Netflix, already focused heavily on its international opportunity as the U.S. market matures, will likely get most of its future growth from three key areas, with mobile broadband users representing the greatest opportunity, according to a report by MoffettNathanson media analyst Michael Nathanson.
Netflix has about 167 million paid subscribers globally, with 61 million of those in the U.S. and 105 million elsewhere. Domestic subscriber growth has slowed in the past several years from 5.3 million in 2012 to 2.6 million in 2019, and will likely continue over the next few years. Nathanson estimates that paid customer additions will shrink to 1.7 million in 2020 and to 903,000 by 2024.
The flattening out of the U.S. market was just a matter of time, Nathanson wrote. With 61 million U.S. subscribers, Netflix is now streamed in 76% of homes that stream video, and 80% of homes that have broadband. So, it was only logical that growth would decline. And decline it did, sharply. The 2.6 million U.S. subscriber additions Netflix reported in 2019 was 55% below the 4.5 million adds in the prior year. For the next five years at least, Nathanson predicts that U.S. adds will be around 1 million per year.
Nathanson added that even as cord cutting accelerates -- pay TV subscribers are declining at about a 3% annual clip -- it won’t help Netflix domestic subscriber rolls, because its existing penetration with pay TV providers is high. He estimated that with Comcast alone -- which integrated the Netflix app in its X1 operating system in 2016 -- penetration is about 67%.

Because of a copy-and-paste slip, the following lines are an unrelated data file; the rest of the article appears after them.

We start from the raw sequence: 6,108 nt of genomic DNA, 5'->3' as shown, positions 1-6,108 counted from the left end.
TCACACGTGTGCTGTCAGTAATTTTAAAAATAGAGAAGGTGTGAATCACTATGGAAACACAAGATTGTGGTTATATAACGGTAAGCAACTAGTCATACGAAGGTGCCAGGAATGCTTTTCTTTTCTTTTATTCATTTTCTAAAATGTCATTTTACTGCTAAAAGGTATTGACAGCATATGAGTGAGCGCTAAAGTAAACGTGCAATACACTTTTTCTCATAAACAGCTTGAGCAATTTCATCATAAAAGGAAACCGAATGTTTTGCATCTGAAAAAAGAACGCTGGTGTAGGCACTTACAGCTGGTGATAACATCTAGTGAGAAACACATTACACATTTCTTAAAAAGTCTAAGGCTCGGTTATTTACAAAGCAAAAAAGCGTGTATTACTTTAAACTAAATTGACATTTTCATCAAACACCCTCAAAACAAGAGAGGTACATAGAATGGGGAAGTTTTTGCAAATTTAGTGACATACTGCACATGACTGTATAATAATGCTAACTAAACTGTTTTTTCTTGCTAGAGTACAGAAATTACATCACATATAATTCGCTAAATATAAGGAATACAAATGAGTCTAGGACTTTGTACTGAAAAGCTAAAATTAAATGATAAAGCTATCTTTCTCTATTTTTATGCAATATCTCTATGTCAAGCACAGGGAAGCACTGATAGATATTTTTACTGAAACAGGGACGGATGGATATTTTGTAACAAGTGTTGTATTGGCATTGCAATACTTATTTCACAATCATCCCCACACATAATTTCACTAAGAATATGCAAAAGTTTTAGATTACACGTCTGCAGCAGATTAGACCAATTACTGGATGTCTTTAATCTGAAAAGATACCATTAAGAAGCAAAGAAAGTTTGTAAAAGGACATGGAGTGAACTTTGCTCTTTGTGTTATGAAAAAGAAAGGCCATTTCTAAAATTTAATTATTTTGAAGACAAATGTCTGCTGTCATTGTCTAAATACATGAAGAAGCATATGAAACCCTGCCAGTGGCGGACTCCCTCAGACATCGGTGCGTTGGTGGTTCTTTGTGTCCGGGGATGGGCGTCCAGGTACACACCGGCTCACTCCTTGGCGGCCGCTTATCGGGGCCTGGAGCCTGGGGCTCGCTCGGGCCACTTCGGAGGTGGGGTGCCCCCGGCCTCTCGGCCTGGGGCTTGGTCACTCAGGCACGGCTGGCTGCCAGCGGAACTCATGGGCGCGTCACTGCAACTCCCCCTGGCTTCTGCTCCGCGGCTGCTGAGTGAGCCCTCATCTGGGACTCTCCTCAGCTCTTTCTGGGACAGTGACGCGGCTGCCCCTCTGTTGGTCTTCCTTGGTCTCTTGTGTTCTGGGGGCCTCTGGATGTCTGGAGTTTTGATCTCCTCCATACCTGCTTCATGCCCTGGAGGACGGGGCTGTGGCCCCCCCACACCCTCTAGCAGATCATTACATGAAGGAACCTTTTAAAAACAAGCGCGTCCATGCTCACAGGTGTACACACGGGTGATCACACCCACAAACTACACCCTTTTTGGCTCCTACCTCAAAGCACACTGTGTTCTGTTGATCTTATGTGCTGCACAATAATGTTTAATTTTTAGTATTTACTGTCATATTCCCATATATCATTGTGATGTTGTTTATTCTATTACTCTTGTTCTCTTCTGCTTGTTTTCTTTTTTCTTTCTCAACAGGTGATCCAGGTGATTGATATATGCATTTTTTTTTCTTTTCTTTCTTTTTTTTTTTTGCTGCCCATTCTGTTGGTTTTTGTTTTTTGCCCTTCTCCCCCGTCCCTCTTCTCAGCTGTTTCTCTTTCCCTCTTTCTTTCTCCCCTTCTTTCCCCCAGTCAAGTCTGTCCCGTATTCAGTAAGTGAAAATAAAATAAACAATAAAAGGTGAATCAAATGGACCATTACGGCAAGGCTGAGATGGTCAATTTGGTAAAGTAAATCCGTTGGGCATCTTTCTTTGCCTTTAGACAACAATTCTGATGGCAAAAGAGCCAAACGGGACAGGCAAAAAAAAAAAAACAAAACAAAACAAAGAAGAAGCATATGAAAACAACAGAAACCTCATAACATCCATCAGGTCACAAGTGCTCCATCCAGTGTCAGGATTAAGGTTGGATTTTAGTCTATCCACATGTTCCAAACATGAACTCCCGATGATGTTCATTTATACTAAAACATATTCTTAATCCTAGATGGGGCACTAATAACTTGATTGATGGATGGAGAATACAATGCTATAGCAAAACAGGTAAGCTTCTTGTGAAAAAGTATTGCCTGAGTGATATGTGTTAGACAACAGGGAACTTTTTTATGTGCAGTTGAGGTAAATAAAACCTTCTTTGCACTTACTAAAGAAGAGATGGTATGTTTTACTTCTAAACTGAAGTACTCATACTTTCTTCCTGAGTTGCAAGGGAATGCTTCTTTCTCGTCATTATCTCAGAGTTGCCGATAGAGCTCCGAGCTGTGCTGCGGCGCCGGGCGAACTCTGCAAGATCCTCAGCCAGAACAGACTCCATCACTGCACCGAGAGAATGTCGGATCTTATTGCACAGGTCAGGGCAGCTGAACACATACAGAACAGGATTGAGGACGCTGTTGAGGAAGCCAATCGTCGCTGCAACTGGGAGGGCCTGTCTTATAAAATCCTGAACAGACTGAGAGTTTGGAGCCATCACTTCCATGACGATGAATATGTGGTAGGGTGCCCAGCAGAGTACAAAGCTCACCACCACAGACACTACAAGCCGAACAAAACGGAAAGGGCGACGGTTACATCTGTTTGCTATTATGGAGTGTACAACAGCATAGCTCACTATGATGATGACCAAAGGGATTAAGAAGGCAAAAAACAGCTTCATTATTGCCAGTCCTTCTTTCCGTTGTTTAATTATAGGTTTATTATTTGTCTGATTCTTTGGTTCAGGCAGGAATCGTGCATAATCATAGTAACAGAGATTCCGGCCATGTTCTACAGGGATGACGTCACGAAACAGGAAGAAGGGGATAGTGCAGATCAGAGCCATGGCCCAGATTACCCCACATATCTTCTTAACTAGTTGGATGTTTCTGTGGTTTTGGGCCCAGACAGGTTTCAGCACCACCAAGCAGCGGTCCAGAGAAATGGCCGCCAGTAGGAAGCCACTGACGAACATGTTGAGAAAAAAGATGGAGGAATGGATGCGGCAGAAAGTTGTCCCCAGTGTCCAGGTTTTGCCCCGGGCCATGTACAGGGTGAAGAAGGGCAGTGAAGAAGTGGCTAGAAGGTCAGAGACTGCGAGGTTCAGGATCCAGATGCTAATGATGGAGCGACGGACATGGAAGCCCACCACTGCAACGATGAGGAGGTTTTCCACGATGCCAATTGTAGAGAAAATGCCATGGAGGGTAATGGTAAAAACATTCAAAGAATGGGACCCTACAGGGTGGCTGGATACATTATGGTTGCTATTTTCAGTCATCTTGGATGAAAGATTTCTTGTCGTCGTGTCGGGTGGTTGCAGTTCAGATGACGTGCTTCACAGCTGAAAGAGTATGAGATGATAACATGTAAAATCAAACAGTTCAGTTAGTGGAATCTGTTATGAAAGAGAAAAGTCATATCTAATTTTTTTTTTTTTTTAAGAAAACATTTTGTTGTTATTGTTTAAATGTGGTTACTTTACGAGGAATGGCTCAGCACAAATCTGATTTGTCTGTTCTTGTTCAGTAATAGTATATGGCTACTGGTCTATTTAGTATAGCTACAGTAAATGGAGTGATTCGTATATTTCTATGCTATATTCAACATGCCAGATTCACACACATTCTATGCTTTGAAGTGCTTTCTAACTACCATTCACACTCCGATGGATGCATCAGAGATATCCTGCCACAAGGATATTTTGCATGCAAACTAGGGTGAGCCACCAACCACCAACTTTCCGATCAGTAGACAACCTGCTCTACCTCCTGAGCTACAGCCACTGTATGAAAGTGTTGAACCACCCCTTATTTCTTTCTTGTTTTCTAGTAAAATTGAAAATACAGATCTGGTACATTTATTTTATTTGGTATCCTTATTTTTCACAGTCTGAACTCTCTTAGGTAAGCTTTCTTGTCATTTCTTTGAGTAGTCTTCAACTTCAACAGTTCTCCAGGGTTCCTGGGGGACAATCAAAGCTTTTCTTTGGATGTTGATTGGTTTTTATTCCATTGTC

“In other words, people are cutting the cord because they have Netflix,” Nathanson wrote. “They’re not cutting the cord and discovering Netflix for the first time.”
But it’s a different story internationally, and Nathanson believes that subscriber growth outside of the U.S. should more than double in the next five years. Nathanson estimated that Netflix would have 305.2 million global paid customers by 2024, with 66.4 million in the U.S. and 238.8 million in other countries.
Also helping out Netflix’s positioning internationally, is the near lack of competition from other streaming services. In his note, Nathanson pointed out that Comcast, despite its ownership pf British satellite TV service provider Sky, didn’t mention an international component to its streaming Peacock service, which will launch in April. AT&T’s HBO Max will have a delayed international debut as the company agreed to extend its own content licensing agreement with Sky.
“That lack of international competition presents a long and open green field of opportunity for Netflix to keep growing outside the U.S.,” Nathanson wrote.
The analyst expects Netflix subscriber growth to focus on two areas with the most low hanging fruit first: U.S. Clones (those markets with high disposable incomes and broadband penetration and English-language fluency); and “Local Language Giants” (like Japan, South Korea and France).
U.S. clones could create 16 million more broadband subscribers over the next five years, with 50 million additional high-speed internet customers coming from “local language markets by 2024," he predicted.
“Mobile First” countries like India and Southeast Asia, will require a little more work in terms of lower pricing and greater localization of content, Nathanson wrote, adding that Netflix would have to promote low-cost mobile broadband to drive penetration. He added over the next five years, he expects an additional 35 million broadband customers to come from those markets.
“The real game changer for Netflix, in our opinion, is the mobile opportunity,” Nathanson wrote, adding that based on Facebook and Instagram usage in those markets, the potential is huge. He estimated if Netflix could capture 2% of the Facebook users in Europe, Middle East and Africa and 5% in Asia-Pacific, it would add 50 million new customers to its rolls by 2024.
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